Pakistan faces a number of potential yield-reducing challenges. Cotton Leaf Curl Virus continues to pose a threat and farmers face incursions from pests like White Fly, Mealy Bugs, and Aphids. Additionally, the older Bt technology in Pakistan provides limited resistance to Pink Boll Worm which can affect yields, especially if weather conditions are wet and cloudy prior to harvest. Because the Bt gene is backcrossed multiple times into local cotton varieties to create a stable variety, gene expression can be less than ideal resulting in increased susceptibility to boll worms. Similarly, with over half of the seed uncertified, germination rates are low and farmers must use excess amounts of seed to achieve adequate plant populations, but the unpredictability of germination rates tends to result in reduced plant populations.
MY 2015/16 cotton consumption is forecast to increase to 11.3 million 480 lb bales, up seven percent from the current marketing year estimate. The textile sector continues to benefit from the European Union's (EU) late 2013 decision to grant Generalized System of Preferences "Plus" status to Pakistan. The status provides tariff and quota-free access to Pakistani products entering the EU and textile exports have benefitted significantly, resulting in an expected increase in consumption. Maintaining a consistent energy supply is a persistent concern for the industrial sector, but the government has taken steps of late to prioritize energy supplies for industries like the textile sector, a step that bodes well for cotton consumption.
To some degree, Pakistan's domestic cotton quality suffers from a lack of rigor along the value chain. Additionally, most production is medium staple and Pakistan imports a significant quantity of long staple cotton for producing quality fabrics the for export market. Pakistan also imports medium staple cotton to augment its domestic supplies. 2015/16 imports are forecast at a sizeable 2.0 million 480 lb bales to meet the needs of the textile sector and the expectation that production will be slightly lower.
Pakistan is a net importer of cotton, primarily because of strong demand for better grades of cotton for blending and for producing export-oriented quality textile products. Typical imports include upland and long staple cotton, as well as medium staple cotton, to augment domestic supplies for processing and re-export as high end textiles. MY 2015/16 imports are projected at 2.0 million bales. Despite sizeable imports, Pakistan continues to export cotton and 2015/16 exports are forecast at 500,000 480 lb bales. 2014/15 exports are on track to reach 600,000 480 lb bales and the 2012/13 estimate reflects official data. Demand for better quality fabrics for the export market and specialized products for the domestic market are growing. Thus, Pakistan's textile industry is expected to increasingly rely on imported long staple and quality cottons to produce high quality textile products.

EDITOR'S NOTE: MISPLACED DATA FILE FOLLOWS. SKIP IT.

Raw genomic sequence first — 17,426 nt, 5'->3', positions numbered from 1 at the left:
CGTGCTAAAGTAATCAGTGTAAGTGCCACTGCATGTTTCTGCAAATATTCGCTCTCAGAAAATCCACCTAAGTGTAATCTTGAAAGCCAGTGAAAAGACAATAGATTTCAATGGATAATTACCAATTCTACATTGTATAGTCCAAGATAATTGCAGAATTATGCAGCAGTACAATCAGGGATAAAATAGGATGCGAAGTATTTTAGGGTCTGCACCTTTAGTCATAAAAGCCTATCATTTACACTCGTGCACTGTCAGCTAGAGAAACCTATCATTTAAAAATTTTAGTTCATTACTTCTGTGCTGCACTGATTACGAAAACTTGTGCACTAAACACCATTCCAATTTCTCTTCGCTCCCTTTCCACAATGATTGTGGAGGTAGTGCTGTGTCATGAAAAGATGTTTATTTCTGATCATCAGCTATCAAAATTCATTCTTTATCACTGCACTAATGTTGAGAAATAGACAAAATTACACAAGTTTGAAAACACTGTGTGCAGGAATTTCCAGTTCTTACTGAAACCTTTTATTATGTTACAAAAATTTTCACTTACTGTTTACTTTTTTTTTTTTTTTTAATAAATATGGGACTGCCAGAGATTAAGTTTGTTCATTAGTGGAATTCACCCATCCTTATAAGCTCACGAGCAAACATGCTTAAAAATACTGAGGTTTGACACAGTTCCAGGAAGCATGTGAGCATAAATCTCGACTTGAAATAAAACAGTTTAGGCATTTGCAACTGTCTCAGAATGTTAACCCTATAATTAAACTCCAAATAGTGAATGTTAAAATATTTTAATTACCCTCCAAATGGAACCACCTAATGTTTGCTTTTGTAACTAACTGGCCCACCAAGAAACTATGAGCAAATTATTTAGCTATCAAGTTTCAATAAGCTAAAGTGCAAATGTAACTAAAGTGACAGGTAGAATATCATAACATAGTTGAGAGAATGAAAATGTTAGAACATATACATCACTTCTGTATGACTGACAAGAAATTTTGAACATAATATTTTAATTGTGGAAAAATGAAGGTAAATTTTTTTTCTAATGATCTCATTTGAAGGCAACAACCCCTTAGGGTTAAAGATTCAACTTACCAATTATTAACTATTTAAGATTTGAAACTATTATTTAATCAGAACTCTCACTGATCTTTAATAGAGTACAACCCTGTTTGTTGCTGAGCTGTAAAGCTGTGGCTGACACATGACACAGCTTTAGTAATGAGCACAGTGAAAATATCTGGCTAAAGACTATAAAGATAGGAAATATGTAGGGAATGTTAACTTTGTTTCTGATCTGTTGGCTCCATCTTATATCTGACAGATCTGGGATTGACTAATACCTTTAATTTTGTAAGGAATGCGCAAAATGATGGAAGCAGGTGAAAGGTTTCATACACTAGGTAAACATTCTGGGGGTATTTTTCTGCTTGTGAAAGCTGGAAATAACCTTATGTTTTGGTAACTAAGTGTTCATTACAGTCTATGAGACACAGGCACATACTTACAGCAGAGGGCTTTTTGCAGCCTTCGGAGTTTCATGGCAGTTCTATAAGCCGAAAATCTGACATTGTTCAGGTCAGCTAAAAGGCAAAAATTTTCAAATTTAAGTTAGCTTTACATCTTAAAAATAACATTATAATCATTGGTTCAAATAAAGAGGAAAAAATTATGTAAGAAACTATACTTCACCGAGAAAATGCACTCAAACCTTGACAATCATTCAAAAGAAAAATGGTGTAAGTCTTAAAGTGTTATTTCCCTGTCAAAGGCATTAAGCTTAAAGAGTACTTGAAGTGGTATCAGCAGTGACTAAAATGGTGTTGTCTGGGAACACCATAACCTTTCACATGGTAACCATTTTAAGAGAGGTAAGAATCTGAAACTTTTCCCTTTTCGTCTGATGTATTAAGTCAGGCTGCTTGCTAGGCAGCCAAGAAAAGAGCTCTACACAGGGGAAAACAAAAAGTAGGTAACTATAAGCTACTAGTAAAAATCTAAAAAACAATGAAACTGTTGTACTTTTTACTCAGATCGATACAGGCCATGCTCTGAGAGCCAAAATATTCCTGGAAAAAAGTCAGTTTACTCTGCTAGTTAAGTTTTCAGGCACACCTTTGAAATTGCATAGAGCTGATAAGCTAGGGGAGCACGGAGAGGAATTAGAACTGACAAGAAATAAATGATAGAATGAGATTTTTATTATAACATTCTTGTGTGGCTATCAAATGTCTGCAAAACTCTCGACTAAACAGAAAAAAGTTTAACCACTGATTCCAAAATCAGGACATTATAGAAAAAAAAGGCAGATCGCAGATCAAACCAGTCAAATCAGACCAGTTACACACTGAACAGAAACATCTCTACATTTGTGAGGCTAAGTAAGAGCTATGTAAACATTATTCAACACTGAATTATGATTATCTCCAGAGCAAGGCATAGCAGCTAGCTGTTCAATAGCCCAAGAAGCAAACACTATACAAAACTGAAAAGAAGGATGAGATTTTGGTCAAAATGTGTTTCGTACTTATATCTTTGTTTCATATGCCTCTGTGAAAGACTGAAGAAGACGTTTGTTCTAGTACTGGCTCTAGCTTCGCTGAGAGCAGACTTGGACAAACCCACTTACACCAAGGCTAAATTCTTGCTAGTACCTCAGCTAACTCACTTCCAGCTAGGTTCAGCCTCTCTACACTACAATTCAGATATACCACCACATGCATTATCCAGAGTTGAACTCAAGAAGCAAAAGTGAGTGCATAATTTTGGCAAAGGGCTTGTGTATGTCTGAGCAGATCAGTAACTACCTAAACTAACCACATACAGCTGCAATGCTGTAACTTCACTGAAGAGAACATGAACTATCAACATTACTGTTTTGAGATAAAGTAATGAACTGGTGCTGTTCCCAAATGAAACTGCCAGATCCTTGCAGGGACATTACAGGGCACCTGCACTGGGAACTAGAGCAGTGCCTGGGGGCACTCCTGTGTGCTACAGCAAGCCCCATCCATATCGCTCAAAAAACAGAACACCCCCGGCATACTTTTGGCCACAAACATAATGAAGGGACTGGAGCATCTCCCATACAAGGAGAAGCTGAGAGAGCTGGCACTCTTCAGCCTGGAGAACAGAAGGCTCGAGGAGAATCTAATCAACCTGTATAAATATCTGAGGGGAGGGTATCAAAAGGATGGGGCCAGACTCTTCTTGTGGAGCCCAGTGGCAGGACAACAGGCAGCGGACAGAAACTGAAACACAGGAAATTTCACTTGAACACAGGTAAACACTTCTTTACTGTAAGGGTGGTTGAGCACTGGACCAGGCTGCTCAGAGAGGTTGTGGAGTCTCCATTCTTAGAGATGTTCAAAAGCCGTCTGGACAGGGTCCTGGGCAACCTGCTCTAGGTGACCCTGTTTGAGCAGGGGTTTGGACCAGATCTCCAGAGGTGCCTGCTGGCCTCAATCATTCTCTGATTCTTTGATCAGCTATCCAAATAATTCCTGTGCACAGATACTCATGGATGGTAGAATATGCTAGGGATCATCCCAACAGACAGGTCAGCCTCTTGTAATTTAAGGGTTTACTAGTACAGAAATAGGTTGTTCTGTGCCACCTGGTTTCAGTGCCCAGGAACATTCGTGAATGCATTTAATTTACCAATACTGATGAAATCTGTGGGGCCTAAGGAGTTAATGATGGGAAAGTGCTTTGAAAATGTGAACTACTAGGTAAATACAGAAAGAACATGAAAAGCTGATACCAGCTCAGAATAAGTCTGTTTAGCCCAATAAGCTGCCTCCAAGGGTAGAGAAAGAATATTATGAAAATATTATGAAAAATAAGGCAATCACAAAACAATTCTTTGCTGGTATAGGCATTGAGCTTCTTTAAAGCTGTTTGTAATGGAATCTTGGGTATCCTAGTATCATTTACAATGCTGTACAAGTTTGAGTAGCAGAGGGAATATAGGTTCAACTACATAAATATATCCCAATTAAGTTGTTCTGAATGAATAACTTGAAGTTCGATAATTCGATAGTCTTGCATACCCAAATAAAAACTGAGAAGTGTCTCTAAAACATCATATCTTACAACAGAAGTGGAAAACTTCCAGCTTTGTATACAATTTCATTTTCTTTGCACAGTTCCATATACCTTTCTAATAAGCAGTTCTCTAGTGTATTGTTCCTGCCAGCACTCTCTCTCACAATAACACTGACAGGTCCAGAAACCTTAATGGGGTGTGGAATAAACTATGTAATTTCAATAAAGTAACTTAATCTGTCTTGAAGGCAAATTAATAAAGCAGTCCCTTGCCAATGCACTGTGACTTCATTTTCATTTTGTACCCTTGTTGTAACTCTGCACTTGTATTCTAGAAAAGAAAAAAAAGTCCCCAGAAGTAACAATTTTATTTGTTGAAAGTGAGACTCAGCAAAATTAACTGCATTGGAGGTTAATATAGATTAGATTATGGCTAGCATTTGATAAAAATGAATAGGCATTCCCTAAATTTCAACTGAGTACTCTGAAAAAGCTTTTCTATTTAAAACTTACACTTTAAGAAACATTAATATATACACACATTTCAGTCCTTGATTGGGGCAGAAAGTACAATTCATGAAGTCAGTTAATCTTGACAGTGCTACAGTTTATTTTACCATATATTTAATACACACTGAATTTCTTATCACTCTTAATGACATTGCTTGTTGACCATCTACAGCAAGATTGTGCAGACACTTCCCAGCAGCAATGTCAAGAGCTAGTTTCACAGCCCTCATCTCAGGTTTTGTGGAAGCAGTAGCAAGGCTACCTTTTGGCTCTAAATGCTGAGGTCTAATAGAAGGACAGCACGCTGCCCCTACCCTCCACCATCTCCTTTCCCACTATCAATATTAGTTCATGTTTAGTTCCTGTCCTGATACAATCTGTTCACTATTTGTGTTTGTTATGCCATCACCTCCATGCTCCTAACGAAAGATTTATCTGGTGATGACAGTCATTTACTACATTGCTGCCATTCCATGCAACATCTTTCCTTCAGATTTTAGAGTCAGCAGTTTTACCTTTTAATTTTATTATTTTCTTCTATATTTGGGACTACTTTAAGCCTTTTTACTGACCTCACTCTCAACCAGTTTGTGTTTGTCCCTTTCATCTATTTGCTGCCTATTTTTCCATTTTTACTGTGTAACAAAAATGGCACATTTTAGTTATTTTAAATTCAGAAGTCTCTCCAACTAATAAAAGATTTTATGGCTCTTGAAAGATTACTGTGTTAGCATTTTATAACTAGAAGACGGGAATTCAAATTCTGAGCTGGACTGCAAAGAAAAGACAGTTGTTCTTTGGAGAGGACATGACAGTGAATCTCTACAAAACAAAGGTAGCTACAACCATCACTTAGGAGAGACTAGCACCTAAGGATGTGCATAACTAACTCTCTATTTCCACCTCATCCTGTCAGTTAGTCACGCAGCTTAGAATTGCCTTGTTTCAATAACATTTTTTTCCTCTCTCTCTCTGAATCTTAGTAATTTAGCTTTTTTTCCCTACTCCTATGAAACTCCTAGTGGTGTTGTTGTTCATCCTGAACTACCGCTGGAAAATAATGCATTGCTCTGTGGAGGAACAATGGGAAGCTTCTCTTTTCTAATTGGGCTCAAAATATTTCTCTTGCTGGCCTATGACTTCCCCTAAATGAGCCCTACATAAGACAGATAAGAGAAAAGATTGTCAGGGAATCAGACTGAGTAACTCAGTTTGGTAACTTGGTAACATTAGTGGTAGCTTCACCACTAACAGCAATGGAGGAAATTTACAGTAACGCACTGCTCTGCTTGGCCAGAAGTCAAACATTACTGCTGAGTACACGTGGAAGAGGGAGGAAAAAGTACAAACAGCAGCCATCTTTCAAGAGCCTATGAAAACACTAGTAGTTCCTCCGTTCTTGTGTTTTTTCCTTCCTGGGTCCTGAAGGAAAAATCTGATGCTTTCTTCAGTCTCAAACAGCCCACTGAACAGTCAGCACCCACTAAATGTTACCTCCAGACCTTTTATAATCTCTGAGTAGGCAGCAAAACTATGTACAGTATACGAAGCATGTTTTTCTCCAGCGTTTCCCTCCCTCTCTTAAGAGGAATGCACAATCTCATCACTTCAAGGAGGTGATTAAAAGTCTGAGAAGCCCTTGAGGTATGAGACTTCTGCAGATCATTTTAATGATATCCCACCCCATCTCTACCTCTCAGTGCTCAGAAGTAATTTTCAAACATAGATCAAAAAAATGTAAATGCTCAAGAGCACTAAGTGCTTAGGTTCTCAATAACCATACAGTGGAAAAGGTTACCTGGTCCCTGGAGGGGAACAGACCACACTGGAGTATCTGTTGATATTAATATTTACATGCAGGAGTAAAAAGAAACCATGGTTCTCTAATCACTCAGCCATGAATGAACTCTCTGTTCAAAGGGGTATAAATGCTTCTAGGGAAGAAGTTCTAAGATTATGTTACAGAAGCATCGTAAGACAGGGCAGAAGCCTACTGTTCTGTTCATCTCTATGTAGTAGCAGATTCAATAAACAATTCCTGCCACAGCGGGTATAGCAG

Cotton Trade Statistics(Quantity in Metric Tons)
The Government of Pakistan follows a free trade policy for cotton with no quantitative restrictions imports and exports.
Trade sources consistently indicate that the industry typically maintains stocks to meet 2-3 months of consumption depending on market prices. Sources indicate that stock levels continue to reflect this general pattern and MY 2015/16 ending stocks are projected at 2.7 million bales.
Cotton and textiles are a critical component of Pakistan's economy. Thus any policy affecting cotton yield, production, consumption, marketing, import and export have serious implications for the national economy. In February 2015, the Government of Pakistan announced its 2014-2019 Textile Policy. The Policy aims to double textile exports from $13 billion to $26 billion, through increased value addition. The policy also seeks to facilitate investment of an additional $5 billion in machinery and technology, the increased use of man-made fibers, an increase in the garment sector's share or production from 28 per cent to 45 per cent, expanded use of information and communication technologies, and the development of textile "clusters" that locate textile plants near one another to maximize the use of infrastructure. Other key initiatives under the new policy include the creation of a Technology Up-Gradation Fund (TUF), low interest rate loans, and tax-free imports of machinery for garment makers. Loans under the Export Finance Scheme (EFS) will be provided at 7.5 percent (two to three percentage points below prevailing interest rates in Pakistan) to garment exporters. The policy will also focus on small and medium enterprises by improving the domestic weaving sector; setting up textile industry clusters, industrial cities, garment parks, and a weaving city at Faisalabad; and introducing product development centers in order to widen the product range to children's wear, lingerie, beachwear, leisure wear, technical textiles, geo-textiles, and medical textiles.
Production, Supply and Demand Data Statistics:
Units: Area (1000 HA); Production, Supply, Consumption, Trade and Stocks (1000 480 lb. Bales); Yield (KG/HA)
Market Year Begin: Aug 2013
Market Year Begin: Aug 2014
Market Year Begin: Aug 2015
MY Imports from U.S.
Total Dom. Cons.
Stock to Use %